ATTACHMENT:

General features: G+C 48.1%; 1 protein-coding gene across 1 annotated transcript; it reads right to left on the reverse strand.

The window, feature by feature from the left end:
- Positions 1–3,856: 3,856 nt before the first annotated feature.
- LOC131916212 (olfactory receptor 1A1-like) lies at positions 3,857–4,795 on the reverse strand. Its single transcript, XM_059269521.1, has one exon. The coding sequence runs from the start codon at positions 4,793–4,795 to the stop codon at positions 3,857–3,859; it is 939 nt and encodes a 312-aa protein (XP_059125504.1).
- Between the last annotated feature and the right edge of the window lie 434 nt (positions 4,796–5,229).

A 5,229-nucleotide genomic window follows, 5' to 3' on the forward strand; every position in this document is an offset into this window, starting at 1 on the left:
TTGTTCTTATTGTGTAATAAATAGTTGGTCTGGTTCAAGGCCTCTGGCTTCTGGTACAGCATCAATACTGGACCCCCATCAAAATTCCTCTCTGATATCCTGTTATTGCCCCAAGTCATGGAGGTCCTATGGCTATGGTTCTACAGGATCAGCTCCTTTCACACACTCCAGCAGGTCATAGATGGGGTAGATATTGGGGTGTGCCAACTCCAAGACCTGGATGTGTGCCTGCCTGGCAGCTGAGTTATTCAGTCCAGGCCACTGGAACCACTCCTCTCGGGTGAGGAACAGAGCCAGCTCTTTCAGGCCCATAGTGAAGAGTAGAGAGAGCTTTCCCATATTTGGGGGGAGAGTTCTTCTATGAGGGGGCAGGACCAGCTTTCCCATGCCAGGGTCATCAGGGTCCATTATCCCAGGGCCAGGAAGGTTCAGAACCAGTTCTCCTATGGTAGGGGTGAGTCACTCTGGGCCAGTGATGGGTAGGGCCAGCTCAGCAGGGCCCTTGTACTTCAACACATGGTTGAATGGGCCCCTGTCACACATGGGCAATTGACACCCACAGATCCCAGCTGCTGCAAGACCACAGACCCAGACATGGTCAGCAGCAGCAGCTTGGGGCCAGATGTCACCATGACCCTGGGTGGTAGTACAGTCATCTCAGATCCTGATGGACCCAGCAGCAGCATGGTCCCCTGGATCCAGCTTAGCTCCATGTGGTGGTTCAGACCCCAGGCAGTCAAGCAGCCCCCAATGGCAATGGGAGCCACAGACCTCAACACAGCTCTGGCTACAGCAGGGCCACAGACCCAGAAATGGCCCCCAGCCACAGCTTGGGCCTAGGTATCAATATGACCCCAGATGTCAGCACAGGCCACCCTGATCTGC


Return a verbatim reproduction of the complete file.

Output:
General features: G+C 48.1%; 1 protein-coding gene across 1 annotated transcript; it reads right to left on the reverse strand.

The window, feature by feature from the left end:
- Positions 1–3,856: 3,856 nt before the first annotated feature.
- LOC131916212 (olfactory receptor 1A1-like) lies at positions 3,857–4,795 on the reverse strand. Its single transcript, XM_059269521.1, has one exon. The coding sequence runs from the start codon at positions 4,793–4,795 to the stop codon at positions 3,857–3,859; it is 939 nt and encodes a 312-aa protein (XP_059125504.1).
- Between the last annotated feature and the right edge of the window lie 434 nt (positions 4,796–5,229).

A 5,229-nucleotide genomic window follows, 5' to 3' on the forward strand; every position in this document is an offset into this window, starting at 1 on the left:
TTGTTCTTATTGTGTAATAAATAGTTGGTCTGGTTCAAGGCCTCTGGCTTCTGGTACAGCATCAATACTGGACCCCCATCAAAATTCCTCTCTGATATCCTGTTATTGCCCCAAGTCATGGAGGTCCTATGGCTATGGTTCTACAGGATCAGCTCCTTTCACACACTCCAGCAGGTCATAGATGGGGTAGATATTGGGGTGTGCCAACTCCAAGACCTGGATGTGTGCCTGCCTGGCAGCTGAGTTATTCAGTCCAGGCCACTGGAACCACTCCTCTCGGGTGAGGAACAGAGCCAGCTCTTTCAGGCCCATAGTGAAGAGTAGAGAGAGCTTTCCCATATTTGGGGGGAGAGTTCTTCTATGAGGGGGCAGGACCAGCTTTCCCATGCCAGGGTCATCAGGGTCCATTATCCCAGGGCCAGGAAGGTTCAGAACCAGTTCTCCTATGGTAGGGGTGAGTCACTCTGGGCCAGTGATGGGTAGGGCCAGCTCAGCAGGGCCCTTGTACTTCAACACATGGTTGAATGGGCCCCTGTCACACATGGGCAATTGACACCCACAGATCCCAGCTGCTGCAAGACCACAGACCCAGACATGGTCAGCAGCAGCAGCTTGGGGCCAGATGTCACCATGACCCTGGGTGGTAGTACAGTCATCTCAGATCCTGATGGACCCAGCAGCAGCATGGTCCCCTGGATCCAGCTTAGCTCCATGTGGTGGTTCAGACCCCAGGCAGTCAAGCAGCCCCCAATGGCAATGGGAGCCACAGACCTCAACACAGCTCTGGCTACAGCAGGGCCACAGACCCAGAAATGGCCCCCAGCCACAGCTTGGGCCTAGGTATCAATATGACCCCAGATGTCAGCACAGGCCACCCTGATCTGC